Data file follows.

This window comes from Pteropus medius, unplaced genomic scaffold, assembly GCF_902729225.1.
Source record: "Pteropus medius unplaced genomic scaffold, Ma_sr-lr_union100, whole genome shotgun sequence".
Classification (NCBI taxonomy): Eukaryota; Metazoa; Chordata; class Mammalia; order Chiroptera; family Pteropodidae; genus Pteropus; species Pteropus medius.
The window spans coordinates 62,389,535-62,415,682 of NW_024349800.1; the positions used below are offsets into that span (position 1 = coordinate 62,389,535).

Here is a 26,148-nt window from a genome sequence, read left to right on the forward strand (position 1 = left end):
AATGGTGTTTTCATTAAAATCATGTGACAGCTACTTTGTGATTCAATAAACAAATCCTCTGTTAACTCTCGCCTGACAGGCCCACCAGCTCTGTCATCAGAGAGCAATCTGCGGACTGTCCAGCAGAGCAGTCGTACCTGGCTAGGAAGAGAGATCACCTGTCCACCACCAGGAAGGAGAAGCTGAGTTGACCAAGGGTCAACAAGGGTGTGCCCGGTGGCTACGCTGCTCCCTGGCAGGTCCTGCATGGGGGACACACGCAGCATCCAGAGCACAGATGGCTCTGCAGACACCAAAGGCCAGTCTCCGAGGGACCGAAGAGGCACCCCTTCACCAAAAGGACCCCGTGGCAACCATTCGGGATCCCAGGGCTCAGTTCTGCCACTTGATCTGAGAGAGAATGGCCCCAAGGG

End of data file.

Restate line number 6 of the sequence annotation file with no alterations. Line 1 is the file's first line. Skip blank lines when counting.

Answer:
AATGGTGTTTTCATTAAAATCATGTGACAGCTACTTTGTGATTCAATAAACAAATCCTCTGTTAACTCTCGCCTGACAGGCCCACCAGCTCTGTCATCAGAGAGCAATCTGCGGACTGTCCAGCAGAGCAGTCGTACCTGGCTAGGAAGAGAGATCACCTGTCCACCACCAGGAAGGAGAAGCTGAGTTGACCAAGGGTCAACAAGGGTGTGCCCGGTGGCTACGCTGCTCCCTGGCAGGTCCTGCATGGGGGACACACGCAGCATCCAGAGCACAGATGGCTCTGCAGACACCAAAGGCCAGTCTCCGAGGGACCGAAGAGGCACCCCTTCACCAAAAGGACCCCGTGGCAACCATTCGGGATCCCAGGGCTCAGTTCTGCCACTTGATCTGAGAGAGAATGGCCCCAAGGG